A big part of Toonfest are the presentations given by the guests of honor. There were two rounds of these; the first on Friday were for high school and college art students, and the second on Saturday were for the general public. It was fascinating to hear all the presenters tell their personal stories about working in comics and show some of their drawing technique. The art students were hand picked by their respective teachers and bussed in from all over the area - some riding as for long as two hours just to get there.
Here's a small recap:
First was Stan Goldberg of Archie Comics. I hate to refer to him that way because, as important as his contributions to the Archie franchise have been, the man is a giant in the industry of comic books and illustration. In a career that spans over 50 years, Mr. Goldberg has held important positions at both DC Comics, Marvel Comics and also spent 15 years drawing Millie the Model. I could use the rest of this space simply to list his accomplishments!
Stan gave a terrific presentation describing the various facets of his career, including getting his start in the business at the ripe age of 16. Something pretty impossible to do nowdays.
A word about the pictures - my digital camera did a dismal job capturing the presentations which is why many of these are dark. Later I switched to good old fashioned 35 mm. And I was unable to get a single decent picture of Dr. Allen that day. You'll see him later in other posts.
Stan reflecting on his career
Stan drawing Archie.
Next up was John. He told the story of his 14 year journey to syndication with King Features, (which you can find archived in his lab notes and also in issues 4, 5 & 6 of Stay Tooned magazine) and how the characters evolved through the development period. He also threw in several humorous anecdotes including a couple involving Halloween costumes for our oldest son who was the original inspiration for Edison.
There were a few issues with the drawing pad :-)
This is Edison without his glasses. The syndicate insisted on a complete redraw of Edison, stating that he needed to look more like a kid and not a middle aged man with a combover. They also insisted his glasses made him look too nerdy. Feeling the glasses were crucial to Edison's character, John fought to have them reinstated.
And here is a version of him before his makeover.
After a break for lunch, we heard from Dr. Robin Allan, Disney historian and author of the book "Walt Disney and Europe". Dr. Allan gave a charming presentation detailing the years long journey of researching and publishing his book. He faced many hurdles in his research, not the least of which was the fact that the Disney Company steadfastly denied Dr. Allan permission to use a single Disney illustration in the book! It turns out the ultimate way around this was to pursue the research as a doctoral candidate. A doctoral thesis, since it is not for publication, can use the images without permission. Eventually, after reviewing the thesis, the folks at Disney relented and allowed the book to be published.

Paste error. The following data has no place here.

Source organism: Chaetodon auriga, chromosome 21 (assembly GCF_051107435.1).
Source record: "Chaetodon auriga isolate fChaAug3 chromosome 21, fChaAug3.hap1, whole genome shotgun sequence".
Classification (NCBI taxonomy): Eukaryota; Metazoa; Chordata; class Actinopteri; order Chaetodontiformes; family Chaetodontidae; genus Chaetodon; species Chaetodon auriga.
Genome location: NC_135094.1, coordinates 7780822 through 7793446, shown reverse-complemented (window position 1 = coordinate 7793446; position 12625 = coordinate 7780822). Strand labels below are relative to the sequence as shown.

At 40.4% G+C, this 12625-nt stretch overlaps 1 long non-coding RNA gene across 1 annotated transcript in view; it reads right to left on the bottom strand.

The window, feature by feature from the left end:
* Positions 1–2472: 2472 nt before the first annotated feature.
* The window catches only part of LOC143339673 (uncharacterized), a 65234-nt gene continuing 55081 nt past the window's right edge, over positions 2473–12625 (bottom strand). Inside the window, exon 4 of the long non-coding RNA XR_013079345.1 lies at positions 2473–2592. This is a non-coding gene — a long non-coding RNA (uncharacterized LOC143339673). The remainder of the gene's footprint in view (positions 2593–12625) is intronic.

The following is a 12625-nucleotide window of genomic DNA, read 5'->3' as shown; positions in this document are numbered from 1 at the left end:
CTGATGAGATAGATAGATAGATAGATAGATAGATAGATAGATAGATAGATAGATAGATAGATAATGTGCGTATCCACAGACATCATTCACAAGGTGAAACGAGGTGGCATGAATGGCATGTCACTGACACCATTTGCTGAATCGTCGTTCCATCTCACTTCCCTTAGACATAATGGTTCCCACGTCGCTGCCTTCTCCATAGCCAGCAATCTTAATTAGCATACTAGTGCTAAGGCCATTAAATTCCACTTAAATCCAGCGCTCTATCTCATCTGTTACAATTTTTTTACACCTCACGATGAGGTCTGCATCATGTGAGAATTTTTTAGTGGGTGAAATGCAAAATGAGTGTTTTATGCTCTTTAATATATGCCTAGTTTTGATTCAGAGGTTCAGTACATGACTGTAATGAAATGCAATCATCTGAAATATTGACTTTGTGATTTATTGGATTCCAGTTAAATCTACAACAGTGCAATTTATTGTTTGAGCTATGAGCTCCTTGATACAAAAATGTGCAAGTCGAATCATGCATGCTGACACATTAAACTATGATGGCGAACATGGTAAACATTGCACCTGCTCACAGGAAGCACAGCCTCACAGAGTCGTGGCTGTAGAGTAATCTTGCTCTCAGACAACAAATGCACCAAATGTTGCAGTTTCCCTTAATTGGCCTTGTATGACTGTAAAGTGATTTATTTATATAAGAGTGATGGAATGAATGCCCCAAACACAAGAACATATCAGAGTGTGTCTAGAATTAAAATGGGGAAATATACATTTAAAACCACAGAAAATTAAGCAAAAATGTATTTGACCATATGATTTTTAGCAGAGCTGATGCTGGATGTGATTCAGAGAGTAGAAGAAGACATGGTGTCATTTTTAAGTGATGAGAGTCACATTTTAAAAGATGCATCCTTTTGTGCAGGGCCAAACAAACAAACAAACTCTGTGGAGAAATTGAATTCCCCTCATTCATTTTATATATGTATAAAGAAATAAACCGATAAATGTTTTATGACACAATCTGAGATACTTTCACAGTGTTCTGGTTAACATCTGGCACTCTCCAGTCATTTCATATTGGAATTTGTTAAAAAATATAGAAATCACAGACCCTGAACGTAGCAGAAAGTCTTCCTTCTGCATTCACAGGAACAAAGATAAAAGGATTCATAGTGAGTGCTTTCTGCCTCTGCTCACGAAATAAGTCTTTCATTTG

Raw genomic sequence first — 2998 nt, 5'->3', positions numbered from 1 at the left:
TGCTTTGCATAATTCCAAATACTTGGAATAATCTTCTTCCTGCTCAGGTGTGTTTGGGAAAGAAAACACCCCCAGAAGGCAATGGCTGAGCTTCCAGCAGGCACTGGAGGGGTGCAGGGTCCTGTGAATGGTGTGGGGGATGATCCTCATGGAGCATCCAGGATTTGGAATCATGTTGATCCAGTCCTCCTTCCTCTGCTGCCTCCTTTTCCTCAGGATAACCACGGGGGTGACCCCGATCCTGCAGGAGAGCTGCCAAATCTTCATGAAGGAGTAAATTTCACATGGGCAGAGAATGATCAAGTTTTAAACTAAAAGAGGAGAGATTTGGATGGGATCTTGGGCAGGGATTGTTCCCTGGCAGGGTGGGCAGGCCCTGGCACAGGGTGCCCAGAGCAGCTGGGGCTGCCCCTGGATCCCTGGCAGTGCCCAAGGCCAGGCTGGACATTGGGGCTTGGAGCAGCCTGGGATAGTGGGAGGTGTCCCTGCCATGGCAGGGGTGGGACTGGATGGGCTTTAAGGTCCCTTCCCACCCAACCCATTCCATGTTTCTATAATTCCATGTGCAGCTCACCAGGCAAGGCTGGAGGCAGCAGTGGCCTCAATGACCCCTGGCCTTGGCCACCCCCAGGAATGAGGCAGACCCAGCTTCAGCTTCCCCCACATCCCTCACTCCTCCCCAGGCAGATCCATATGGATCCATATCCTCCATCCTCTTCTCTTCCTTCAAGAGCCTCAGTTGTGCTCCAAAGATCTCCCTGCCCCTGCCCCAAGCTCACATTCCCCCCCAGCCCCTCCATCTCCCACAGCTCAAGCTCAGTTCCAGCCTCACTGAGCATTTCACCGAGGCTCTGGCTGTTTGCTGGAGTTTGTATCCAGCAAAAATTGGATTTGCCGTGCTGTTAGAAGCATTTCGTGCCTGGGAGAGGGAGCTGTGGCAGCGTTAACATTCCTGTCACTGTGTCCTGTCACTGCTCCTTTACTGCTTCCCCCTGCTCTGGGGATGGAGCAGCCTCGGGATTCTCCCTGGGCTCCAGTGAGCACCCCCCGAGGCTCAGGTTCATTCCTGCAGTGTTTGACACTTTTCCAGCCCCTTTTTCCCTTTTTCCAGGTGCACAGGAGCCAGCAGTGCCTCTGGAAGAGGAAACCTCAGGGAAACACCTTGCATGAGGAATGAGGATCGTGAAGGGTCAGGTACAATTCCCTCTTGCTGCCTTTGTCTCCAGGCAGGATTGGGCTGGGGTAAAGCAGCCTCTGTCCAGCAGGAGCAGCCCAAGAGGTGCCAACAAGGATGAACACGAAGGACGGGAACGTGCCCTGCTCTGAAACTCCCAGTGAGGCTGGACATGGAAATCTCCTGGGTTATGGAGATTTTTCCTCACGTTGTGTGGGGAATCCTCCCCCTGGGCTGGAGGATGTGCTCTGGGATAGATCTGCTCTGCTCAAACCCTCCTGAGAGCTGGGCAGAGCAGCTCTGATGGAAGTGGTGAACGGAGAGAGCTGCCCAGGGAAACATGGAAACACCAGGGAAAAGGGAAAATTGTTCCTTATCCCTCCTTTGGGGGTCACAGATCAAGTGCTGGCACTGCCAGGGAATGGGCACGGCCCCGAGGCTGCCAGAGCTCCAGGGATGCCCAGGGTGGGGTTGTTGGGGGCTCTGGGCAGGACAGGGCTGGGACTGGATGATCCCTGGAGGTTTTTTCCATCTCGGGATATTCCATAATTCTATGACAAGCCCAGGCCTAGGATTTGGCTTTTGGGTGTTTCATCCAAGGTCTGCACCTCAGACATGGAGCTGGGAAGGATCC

Next we heard from Guy Gilchrist who currently does the syndicated strip Nancy. Guy is another of those folks who has been working in the comics business for many years. In addition to his work on Nancy, he does a panel strip called Today's Dogg, and spent several years working for Jim Henson drawing the muppets. He is also an accomplished children's book author (his children's books have won at least 2 NCS awards) songwriter and recording artist. Talk about multi talented!
Guy talked about leaving home at 14 and is another who was working in the business at 16. His presentation was probably the most "teacherly" in that he spent much of his time drawing and explaining the process of building figures from the inside out and manipulating them in three dimensions.
Finally, came Marcus Hamilton who draws Dennis the Menace. I was partially aware of his story of taking over the strip from Hank Ketchum, having read it in an issue of Cartoonist Profiles, but had no idea what a godsend getting the Dennis gig was for Marcus. It is such an inspiring story that I would like to devote an entire post just to that. Hopefully sometime in the next two weeks. In short, Marcus was a top level illustrator with several magazine covers (including the Saturday Evening Post) to his credit when the illustration work started to veer away from hand drawn pieces to computer generated images. At an incredibly low point in his life he landed the chance to work with Mr. Ketchum and take over the daily drawing of Dennis The Menace. (The Sundays are the work of Ron Ferdinand)
(I couldn't resist the irony of the gentlemen in this shot)
Mr. Hamilton gave a wonderful presentation in powerpoint that summed up his personal career, the career of Hank Ketchum and the evolution of Dennis.
After the presentations, all the guests assembled on the stage for Q & A.
If there was a theme to the event, I would have to say it was perseverance! Each of these gentleman spent years following their dreams and making a career in comics a reality - a career that can have long odds and be pretty daunting.
It was inspiring to hear their stories, to say the least.
Next installment: The Toonfest Parade and Plaque Ceremonies.